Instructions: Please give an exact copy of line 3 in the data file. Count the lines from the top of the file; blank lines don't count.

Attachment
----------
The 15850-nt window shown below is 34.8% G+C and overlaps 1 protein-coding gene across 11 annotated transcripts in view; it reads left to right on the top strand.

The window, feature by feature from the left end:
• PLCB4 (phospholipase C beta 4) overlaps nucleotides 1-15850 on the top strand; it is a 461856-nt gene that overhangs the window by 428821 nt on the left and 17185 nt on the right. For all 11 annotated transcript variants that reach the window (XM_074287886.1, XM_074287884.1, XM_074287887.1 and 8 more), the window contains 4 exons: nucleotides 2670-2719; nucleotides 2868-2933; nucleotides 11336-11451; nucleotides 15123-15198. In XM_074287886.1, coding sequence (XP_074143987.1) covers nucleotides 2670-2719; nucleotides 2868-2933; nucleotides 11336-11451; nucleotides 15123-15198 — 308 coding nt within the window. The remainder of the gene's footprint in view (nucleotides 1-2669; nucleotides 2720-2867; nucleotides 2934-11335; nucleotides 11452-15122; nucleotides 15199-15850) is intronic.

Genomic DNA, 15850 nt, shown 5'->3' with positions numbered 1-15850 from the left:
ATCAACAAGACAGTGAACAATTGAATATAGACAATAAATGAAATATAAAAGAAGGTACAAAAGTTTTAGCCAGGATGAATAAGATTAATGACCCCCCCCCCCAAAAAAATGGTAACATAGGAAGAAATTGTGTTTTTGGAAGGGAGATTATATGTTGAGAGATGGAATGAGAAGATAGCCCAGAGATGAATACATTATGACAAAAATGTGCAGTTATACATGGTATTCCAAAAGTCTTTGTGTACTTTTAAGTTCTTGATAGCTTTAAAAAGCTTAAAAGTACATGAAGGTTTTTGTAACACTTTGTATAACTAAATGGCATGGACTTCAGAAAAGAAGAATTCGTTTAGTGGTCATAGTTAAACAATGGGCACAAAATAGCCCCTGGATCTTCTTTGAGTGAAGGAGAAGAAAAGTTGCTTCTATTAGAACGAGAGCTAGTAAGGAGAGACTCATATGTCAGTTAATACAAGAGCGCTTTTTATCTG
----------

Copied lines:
• PLCB4 (phospholipase C beta 4) overlaps nucleotides 1-15850 on the top strand; it is a 461856-nt gene that overhangs the window by 428821 nt on the left and 17185 nt on the right. For all 11 annotated transcript variants that reach the window (XM_074287886.1, XM_074287884.1, XM_074287887.1 and 8 more), the window contains 4 exons: nucleotides 2670-2719; nucleotides 2868-2933; nucleotides 11336-11451; nucleotides 15123-15198. In XM_074287886.1, coding sequence (XP_074143987.1) covers nucleotides 2670-2719; nucleotides 2868-2933; nucleotides 11336-11451; nucleotides 15123-15198 — 308 coding nt within the window. The remainder of the gene's footprint in view (nucleotides 1-2669; nucleotides 2720-2867; nucleotides 2934-11335; nucleotides 11452-15122; nucleotides 15199-15850) is intronic.